If former Australian Prime Minister Julia Gillard had the carbon and mining taxes as partly the cause of her unpopularity and political downfall, in the case of incumbent PM Tony Abbott, who has been on the job for only 7 months, it would probably be his proposed deficit tax.
In essence, reports say that the planned imposition would cover Aussies earning at least $80,000 annually, who would be required to pay 1 per cent of the amount or $800 a year. The tax rate would remain the same, so someone earning $400,000 would need to pay $4,000 to help the federal government erase the budget deficit which it would surely blame on the previous Labor-led government.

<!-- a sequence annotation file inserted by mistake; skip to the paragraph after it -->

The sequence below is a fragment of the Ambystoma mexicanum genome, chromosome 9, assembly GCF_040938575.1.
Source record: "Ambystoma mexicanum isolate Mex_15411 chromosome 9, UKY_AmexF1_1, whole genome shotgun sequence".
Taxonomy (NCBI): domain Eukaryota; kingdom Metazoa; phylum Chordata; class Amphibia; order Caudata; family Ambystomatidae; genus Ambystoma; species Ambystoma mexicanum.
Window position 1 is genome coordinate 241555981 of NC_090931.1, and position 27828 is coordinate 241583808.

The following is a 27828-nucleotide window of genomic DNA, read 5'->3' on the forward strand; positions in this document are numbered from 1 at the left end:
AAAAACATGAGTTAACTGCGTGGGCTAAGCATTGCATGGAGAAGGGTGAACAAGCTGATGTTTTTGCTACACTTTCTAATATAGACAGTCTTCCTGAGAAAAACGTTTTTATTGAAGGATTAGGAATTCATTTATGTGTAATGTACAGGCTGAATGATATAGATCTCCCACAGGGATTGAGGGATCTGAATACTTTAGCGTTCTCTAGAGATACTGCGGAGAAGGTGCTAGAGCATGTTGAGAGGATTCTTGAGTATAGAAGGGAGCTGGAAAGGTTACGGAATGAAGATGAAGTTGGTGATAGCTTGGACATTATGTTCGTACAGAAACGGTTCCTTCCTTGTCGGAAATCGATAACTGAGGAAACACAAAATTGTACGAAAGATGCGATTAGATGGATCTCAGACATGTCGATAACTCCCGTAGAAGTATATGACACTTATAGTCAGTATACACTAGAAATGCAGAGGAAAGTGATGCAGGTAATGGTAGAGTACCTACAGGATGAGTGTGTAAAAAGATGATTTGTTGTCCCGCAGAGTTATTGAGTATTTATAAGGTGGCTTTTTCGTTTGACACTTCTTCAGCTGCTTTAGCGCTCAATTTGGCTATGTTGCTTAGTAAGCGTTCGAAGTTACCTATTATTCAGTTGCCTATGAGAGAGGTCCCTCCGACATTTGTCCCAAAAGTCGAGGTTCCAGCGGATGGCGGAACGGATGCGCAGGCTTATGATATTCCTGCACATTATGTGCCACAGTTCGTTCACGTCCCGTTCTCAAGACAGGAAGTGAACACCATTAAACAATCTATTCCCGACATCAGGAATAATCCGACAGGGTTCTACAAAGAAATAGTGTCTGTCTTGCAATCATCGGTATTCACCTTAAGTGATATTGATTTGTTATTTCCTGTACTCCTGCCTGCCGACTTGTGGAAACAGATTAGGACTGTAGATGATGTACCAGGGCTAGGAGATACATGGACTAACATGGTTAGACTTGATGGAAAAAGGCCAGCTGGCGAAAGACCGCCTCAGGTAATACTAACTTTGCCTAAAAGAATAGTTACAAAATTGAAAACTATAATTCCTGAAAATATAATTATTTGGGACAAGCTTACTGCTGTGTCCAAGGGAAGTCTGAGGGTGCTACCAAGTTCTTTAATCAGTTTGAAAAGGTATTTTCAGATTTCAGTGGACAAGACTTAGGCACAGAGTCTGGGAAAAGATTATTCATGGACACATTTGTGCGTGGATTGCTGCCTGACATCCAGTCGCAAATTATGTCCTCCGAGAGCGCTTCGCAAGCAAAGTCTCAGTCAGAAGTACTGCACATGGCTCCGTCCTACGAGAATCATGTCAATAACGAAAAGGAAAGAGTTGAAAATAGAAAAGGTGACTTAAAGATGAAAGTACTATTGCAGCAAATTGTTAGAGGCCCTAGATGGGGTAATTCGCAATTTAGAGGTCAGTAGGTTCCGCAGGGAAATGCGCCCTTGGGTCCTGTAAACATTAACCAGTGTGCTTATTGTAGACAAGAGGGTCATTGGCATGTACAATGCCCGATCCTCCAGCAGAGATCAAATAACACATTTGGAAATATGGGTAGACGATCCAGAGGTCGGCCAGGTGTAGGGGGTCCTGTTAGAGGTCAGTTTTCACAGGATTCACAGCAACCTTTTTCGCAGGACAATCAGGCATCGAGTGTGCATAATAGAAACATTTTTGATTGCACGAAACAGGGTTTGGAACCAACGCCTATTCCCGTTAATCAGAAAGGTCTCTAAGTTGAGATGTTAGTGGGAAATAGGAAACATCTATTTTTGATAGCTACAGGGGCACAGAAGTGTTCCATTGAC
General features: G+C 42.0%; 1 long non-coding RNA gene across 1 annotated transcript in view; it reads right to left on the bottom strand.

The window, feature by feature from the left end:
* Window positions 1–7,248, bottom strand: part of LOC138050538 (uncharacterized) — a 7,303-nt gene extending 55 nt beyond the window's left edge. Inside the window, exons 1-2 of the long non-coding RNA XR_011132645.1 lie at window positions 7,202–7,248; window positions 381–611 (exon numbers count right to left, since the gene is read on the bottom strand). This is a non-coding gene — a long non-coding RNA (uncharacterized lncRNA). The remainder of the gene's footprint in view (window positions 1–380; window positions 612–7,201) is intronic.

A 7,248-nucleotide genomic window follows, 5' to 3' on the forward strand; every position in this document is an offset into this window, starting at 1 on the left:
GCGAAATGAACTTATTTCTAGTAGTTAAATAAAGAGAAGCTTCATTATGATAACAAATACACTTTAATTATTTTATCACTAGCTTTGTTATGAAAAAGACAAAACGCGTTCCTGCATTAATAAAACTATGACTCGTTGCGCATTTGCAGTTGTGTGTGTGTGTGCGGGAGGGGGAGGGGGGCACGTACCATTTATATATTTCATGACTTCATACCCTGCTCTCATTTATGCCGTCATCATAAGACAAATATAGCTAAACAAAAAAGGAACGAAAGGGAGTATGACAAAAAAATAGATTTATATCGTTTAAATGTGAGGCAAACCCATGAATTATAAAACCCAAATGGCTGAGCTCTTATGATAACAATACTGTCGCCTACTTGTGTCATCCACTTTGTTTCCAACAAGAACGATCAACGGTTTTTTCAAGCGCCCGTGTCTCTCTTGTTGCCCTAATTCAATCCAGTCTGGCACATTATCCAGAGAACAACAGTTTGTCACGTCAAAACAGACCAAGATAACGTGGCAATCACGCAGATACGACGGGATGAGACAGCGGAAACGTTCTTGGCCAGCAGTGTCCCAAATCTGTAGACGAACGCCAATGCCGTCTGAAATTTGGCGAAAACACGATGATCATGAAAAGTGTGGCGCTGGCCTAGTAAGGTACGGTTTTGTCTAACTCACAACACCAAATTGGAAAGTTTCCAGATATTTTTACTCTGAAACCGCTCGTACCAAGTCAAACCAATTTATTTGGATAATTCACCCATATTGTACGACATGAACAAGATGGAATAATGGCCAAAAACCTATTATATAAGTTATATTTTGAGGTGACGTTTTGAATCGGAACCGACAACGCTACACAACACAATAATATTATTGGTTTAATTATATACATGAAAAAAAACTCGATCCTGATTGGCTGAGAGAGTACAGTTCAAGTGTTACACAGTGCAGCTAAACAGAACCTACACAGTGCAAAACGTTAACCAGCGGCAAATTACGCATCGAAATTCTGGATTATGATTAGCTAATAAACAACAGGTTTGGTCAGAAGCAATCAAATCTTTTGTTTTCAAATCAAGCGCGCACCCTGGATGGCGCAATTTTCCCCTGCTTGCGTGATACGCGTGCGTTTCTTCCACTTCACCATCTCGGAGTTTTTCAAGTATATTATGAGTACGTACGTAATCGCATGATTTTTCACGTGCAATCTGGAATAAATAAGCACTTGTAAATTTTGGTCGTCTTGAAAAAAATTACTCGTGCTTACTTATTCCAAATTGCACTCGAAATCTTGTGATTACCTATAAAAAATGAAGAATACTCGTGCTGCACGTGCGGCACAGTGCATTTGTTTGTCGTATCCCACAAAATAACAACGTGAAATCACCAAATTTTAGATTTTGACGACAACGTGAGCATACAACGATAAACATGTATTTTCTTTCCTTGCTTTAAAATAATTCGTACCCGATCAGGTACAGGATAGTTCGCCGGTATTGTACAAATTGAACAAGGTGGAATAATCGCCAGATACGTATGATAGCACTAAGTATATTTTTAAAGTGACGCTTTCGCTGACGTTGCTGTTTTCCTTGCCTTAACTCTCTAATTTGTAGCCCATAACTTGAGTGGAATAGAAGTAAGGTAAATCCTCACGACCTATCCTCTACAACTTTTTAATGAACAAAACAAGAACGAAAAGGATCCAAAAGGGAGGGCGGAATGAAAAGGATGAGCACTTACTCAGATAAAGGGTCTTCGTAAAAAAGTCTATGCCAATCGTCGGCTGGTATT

Several Coalition members are reportedly against the planned deficit tax. One member of the ruling party, cited by the Sydney Morning Herald, warned that the tax could haunt Mr Abbott's entire prime ministership.
"I worry that this is Tony's Gillard moment, when she announced the carbon tax," the senior Liberal said.
Politicians are worried about the impact of the proposed deficit tax on their careers since this early, their offices have been swamped by calls from constituents asking what would be the impact of the levy on their families.
The planned tax, it seems, would not only surprise the Australian taxpayer but also the politicians who said they did not receive any communication about it from the office of Mr Abbott.
Although the Coalition leader has not officially confirmed the measure, he hinted about it to the press in Melbourne when he said, "What we need is a tough budget now for a bright future tomorrow."
Opposition leader Bill Shorten vowed to block attempts by the Coalition to pass the measure since it is a bad idea and a broken election promise by Mr Abbott.